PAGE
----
Introduced to America in 1885, this blackberry grows wild all along the West Coast. Its tentacle-like canes can grow 30 feet in one season. Most forgive its tenacious thorns come the plump sweetness of its black fruit in July and August. Some people swear an allegiance to either the “shade” blackberry or the “sun” blackberry — the cool juice of a shade-grown berry versus the blackberry pie warmth of one plucked from a sunny spot. You decide.
Although some dismiss its fruit as merely “edible,” the salal berry can be a sweet treat. Look for the shade-grown bushes that tend to produce larger, juicier fruit. A key food staple for Native Americans, salal berries were a main ingredient in pemmican, early Power Bars made of dried berries, salmon, fish oil and nuts. The most common shrub-layer plant in our region, its purple to black berries have a long season, July through December. Don’t be put off by the fruit’s sticky coating, which can attract forest fuzz.
Kathryn True is a nature and environment writer living on Vashon Island. The co-author of Nature in the City: Seattle can be reached at kathryntrue.com.
Top foraging spots in the Seattle area
Seattle. Visit environmental learning centers at Discovery Park, Seward Park and Camp Long to ask naturalists which berries are ripe and where. The trails at Magnuson Park are great for blackberry picking. For directions, special events and hours, visit seattle.gov/parks
Bellevue. Bridle Trails State Park. More than 20 miles of trails with plentiful unsprayed Himalayan blackberries — look under the power lines for the biggest bramble patches. Check out parks.wa.gov for more info.
North Seattle. Hamlin Park in Shoreline is a good place to forage huckleberries. Carkeek Park is home to all the berries on this list. Ask naturalists in the environmental learning center for help in finding or identifying berries. For directions, special events and hours, visit seattle.gov/parks.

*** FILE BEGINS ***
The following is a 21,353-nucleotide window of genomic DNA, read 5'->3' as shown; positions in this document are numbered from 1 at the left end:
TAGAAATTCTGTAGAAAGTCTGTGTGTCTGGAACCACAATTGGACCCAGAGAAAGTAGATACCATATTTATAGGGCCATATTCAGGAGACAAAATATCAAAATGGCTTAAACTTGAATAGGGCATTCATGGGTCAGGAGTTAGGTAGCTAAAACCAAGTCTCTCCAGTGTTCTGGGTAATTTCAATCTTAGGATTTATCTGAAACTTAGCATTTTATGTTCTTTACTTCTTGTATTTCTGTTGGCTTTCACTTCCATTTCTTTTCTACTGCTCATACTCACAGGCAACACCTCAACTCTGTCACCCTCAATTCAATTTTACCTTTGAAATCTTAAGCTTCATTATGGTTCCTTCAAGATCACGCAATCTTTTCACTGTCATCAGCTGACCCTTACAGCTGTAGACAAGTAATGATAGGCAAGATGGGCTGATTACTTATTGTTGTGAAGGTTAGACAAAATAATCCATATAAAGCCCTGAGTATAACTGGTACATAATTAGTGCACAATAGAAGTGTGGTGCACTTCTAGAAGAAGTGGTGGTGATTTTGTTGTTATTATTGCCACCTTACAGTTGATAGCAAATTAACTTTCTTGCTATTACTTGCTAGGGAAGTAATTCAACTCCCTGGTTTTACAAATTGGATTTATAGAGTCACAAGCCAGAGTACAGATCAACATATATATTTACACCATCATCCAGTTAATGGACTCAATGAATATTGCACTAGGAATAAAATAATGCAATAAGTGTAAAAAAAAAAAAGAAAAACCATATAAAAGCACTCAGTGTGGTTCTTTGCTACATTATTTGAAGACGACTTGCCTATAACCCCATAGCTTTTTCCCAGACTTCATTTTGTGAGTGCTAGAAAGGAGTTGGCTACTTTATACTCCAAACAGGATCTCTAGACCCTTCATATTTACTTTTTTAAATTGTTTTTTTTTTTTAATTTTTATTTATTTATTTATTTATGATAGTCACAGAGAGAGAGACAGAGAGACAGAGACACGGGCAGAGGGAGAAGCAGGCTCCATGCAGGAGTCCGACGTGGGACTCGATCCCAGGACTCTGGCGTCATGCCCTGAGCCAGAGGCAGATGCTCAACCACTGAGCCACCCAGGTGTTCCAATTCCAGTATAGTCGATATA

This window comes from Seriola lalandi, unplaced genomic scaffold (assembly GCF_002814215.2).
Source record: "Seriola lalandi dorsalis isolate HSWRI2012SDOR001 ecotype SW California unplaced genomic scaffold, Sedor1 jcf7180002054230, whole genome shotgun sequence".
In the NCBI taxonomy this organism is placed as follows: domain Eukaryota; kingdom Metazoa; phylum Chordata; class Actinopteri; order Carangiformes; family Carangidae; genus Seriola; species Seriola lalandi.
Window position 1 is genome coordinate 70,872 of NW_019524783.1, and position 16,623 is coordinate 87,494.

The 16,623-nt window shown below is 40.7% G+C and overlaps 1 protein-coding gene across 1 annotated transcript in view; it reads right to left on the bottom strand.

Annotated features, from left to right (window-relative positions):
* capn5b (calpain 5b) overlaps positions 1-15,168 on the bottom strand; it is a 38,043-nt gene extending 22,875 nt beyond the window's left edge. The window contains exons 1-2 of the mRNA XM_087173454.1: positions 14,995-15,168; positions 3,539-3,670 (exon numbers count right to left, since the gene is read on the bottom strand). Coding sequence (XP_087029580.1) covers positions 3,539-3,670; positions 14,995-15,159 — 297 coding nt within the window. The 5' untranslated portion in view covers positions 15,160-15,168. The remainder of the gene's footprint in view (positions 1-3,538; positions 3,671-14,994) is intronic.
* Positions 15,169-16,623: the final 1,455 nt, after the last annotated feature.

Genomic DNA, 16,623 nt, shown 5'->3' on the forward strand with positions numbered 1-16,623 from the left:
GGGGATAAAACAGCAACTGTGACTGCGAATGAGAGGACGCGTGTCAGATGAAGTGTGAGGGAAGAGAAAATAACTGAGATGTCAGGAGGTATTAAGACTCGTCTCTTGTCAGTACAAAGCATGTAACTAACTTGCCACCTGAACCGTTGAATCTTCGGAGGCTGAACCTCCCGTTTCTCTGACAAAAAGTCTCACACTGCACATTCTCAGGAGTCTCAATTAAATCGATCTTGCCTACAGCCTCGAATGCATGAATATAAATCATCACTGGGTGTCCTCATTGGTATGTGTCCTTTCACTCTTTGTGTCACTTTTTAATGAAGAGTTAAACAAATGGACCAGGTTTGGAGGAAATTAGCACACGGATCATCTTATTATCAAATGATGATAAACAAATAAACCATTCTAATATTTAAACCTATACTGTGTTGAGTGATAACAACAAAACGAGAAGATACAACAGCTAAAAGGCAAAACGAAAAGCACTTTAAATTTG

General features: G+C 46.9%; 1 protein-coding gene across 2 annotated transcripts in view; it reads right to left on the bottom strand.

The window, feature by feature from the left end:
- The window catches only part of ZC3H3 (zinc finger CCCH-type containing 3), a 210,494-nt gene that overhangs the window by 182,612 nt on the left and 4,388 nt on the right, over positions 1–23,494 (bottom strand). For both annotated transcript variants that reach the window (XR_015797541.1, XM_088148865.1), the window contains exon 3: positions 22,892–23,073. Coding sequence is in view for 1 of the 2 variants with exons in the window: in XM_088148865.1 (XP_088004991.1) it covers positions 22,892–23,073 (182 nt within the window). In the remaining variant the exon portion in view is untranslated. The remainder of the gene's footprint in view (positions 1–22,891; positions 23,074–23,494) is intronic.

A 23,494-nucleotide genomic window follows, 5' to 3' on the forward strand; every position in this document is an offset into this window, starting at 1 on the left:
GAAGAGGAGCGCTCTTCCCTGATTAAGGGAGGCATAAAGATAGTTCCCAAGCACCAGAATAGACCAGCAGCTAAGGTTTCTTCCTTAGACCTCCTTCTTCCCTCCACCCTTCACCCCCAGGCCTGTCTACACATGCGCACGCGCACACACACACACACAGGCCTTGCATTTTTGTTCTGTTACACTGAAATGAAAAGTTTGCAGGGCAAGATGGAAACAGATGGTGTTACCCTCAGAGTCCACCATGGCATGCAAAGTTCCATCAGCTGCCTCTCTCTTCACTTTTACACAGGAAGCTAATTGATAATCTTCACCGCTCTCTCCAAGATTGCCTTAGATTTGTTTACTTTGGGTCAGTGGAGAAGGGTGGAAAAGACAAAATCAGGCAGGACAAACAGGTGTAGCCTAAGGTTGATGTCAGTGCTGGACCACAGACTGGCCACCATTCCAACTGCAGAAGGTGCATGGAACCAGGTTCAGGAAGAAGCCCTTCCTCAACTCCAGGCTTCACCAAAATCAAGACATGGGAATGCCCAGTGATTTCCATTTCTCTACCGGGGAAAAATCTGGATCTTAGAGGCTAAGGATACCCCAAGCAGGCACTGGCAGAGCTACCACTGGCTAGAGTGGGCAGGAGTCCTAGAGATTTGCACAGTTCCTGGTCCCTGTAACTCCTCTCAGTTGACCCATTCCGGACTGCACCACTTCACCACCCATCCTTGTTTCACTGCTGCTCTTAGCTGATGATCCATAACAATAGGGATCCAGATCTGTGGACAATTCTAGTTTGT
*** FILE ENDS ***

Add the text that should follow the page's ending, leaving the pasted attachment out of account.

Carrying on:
Tacoma. Blueberry Park. A volunteer group actively maintains this former blueberry farm. Visit metroparkstacoma.org or call 253-305-1092.
Olympia. Find wild berries, especially salmonberries, at Watershed Park. For more information, visit ci.olympia.wa.us/cityservices/par/parks/Watershed.htm
Given the scarcity of poisonous wild berries in Seattle, Arthur Lee Jacobson says it would be extremely hard to die from eating berries in the city, although this may not be true of other areas. He cautions that there is no simple test for whether a plant will make you ill, as everyone has individual allergies. A good rule of thumb is that if you’re not sure what it is, don’t eat it.
Jacobson avoids picking in areas sprayed with pesticides or along busy roadways. He says that in urban parks and greenbelts, the benefits of eating a berry packed with fresh enzymes and nutrients probably outweigh the risk of contamination, but cautions that store-bought berries (unless organic) can be laden with pesticide residues. He doesn't wash wild berries because it often rinses away the flavor. Health guru Dr. Andrew Weil celebrates berries’ (especially purple varieties) phytochemical compounds, which boost our natural antioxidant defenses against cancer.
Enjoy picking berries, but don’t pick them all. “Let other people find some and allow the berries to be eaten by birds and planted with their special fertilizer packets [aka poop],” says Wechsler. This is true for the berries mentioned here, except the fantastically successful Himalayan blackberry. Wechsler urges us to eat all of them as soon as they ripen before the birds get to them.
Arthur Lee Jacobson guides Seattle wild edible plant walks, which include berries. For more information, visit www.arthurleej.com.